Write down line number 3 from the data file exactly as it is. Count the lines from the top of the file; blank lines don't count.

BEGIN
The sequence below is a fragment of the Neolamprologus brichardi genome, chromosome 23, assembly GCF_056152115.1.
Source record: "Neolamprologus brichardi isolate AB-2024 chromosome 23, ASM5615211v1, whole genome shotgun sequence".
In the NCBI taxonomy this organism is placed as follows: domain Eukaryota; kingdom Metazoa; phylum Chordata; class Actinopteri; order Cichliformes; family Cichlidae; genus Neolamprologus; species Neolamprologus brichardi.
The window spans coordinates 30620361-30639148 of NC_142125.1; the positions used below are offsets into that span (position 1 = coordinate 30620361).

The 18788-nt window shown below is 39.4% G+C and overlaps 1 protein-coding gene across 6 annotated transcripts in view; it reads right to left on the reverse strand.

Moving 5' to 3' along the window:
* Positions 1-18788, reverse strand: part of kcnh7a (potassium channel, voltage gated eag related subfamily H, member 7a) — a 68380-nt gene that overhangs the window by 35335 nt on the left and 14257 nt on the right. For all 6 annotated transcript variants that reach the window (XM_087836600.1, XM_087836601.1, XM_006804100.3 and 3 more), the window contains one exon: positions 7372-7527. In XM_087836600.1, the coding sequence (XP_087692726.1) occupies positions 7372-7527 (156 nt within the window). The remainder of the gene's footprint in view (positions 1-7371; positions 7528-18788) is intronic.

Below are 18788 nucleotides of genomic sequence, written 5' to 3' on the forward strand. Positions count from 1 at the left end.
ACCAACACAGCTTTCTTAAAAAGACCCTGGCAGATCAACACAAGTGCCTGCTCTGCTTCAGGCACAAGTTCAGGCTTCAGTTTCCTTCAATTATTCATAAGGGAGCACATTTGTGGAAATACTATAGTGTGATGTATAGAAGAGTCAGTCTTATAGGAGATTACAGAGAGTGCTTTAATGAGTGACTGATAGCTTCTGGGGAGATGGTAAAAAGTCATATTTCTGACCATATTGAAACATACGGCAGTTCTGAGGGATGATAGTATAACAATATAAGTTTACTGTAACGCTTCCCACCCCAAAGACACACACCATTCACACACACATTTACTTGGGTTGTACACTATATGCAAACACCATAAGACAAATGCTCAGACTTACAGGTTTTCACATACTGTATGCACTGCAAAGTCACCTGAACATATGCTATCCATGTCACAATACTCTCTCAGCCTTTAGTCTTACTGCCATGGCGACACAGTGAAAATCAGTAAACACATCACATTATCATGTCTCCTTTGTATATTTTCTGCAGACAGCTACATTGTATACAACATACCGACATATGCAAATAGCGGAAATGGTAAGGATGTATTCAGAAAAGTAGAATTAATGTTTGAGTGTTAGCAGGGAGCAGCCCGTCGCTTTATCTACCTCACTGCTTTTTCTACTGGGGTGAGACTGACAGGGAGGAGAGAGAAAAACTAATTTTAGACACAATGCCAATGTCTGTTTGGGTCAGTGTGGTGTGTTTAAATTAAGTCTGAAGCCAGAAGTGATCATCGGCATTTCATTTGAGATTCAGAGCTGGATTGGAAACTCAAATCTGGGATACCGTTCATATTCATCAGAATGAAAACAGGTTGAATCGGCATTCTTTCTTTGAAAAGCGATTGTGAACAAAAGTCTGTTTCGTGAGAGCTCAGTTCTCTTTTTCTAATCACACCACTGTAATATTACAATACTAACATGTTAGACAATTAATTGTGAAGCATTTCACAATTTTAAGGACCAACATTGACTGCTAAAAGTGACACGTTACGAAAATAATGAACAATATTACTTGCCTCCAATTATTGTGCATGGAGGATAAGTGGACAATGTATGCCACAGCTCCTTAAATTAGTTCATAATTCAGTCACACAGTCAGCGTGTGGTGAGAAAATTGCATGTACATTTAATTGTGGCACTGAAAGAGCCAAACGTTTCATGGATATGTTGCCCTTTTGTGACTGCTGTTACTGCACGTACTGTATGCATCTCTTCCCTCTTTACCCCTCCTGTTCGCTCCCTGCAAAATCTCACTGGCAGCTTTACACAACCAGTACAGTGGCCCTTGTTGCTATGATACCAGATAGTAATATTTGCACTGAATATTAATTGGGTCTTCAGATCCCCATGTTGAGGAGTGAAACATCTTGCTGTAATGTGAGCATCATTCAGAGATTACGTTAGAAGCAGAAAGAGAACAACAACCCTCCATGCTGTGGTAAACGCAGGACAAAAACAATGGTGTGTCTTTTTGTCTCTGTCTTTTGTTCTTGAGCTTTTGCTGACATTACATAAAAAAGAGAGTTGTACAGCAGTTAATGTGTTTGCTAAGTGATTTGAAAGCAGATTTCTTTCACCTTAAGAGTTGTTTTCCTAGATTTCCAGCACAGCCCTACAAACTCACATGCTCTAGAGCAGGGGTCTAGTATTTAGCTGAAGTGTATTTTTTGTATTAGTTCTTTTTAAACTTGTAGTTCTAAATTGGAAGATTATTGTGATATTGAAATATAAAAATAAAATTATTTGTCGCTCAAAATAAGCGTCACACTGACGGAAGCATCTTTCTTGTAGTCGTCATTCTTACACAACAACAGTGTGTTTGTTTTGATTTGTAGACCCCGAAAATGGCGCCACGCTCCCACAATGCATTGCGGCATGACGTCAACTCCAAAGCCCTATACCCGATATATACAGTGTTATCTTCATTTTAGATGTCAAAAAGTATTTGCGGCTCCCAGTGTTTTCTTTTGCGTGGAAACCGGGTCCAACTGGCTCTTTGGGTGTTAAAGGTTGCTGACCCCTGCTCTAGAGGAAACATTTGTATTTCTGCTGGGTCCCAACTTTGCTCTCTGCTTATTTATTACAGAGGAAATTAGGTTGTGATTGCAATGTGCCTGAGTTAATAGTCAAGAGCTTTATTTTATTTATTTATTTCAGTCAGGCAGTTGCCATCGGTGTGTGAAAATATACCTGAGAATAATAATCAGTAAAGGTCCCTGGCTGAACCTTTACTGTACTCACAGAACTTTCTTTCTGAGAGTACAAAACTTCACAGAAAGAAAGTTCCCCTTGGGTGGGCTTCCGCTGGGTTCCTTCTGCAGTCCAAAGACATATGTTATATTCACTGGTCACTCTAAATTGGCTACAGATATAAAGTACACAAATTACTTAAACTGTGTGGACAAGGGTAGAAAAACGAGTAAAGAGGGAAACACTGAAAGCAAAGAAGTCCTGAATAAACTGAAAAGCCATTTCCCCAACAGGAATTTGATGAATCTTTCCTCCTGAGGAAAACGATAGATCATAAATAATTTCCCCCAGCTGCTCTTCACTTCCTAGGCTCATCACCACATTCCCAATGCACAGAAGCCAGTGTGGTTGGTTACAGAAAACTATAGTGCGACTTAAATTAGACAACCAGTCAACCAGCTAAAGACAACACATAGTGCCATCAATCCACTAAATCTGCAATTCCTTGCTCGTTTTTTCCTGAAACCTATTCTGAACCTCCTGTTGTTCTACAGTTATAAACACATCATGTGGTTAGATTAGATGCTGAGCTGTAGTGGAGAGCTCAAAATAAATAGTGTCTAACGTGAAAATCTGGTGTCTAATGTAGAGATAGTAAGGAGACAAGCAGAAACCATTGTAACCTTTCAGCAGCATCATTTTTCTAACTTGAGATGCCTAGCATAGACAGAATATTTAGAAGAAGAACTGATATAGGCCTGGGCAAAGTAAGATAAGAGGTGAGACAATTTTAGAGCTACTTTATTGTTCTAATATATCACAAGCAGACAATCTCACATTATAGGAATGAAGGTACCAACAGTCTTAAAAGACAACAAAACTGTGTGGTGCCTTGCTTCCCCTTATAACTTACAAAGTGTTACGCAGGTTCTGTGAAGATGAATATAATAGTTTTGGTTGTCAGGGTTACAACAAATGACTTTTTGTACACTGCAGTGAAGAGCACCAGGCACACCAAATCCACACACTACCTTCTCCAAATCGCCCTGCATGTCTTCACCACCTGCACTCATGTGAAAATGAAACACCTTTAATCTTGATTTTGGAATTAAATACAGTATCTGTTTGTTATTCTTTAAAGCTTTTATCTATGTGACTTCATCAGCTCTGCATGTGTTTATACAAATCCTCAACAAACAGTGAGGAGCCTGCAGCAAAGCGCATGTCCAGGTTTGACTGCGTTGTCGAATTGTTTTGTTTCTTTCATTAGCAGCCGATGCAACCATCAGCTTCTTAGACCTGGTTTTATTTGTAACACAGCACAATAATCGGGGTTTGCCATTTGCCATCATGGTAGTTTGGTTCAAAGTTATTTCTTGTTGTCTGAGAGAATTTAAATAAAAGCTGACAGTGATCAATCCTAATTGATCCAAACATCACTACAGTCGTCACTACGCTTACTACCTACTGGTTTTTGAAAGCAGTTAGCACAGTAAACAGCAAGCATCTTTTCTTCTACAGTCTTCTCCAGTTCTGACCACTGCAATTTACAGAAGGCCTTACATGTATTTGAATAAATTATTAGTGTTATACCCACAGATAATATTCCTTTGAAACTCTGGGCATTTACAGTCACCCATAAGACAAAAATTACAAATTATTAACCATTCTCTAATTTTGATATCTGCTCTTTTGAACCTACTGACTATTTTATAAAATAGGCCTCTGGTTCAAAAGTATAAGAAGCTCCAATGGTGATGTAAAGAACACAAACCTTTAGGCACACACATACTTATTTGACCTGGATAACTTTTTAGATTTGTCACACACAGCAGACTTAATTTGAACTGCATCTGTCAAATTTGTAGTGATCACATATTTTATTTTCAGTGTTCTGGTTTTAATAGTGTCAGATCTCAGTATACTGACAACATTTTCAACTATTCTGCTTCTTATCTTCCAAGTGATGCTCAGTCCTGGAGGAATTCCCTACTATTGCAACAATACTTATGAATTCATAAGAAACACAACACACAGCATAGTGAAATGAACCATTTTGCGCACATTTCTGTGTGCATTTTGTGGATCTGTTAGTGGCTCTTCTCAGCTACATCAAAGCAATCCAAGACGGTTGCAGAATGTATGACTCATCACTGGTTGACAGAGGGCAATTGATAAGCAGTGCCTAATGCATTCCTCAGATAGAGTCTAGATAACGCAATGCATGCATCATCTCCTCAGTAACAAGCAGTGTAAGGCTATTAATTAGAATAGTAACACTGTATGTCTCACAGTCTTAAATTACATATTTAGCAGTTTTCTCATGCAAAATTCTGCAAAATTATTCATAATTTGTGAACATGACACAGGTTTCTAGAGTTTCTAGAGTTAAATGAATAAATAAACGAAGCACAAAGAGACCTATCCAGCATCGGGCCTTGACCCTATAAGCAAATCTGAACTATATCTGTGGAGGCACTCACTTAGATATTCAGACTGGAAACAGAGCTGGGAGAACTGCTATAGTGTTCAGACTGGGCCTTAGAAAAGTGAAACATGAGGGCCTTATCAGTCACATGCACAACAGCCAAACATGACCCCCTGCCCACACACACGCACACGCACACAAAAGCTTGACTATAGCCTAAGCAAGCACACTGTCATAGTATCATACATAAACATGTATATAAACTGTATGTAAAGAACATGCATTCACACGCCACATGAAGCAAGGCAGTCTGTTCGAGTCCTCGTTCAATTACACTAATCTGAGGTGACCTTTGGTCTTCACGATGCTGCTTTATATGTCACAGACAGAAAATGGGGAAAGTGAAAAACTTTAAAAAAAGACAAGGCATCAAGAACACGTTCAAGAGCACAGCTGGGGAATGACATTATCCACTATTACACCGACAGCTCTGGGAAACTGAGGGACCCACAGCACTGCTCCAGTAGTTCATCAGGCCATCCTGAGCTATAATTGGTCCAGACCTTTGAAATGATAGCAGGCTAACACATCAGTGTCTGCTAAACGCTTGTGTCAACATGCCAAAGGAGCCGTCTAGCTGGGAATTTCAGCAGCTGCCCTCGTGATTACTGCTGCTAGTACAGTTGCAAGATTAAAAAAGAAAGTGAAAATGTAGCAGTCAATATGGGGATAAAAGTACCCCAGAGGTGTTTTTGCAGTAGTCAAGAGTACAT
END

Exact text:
In the NCBI taxonomy this organism is placed as follows: domain Eukaryota; kingdom Metazoa; phylum Chordata; class Actinopteri; order Cichliformes; family Cichlidae; genus Neolamprologus; species Neolamprologus brichardi.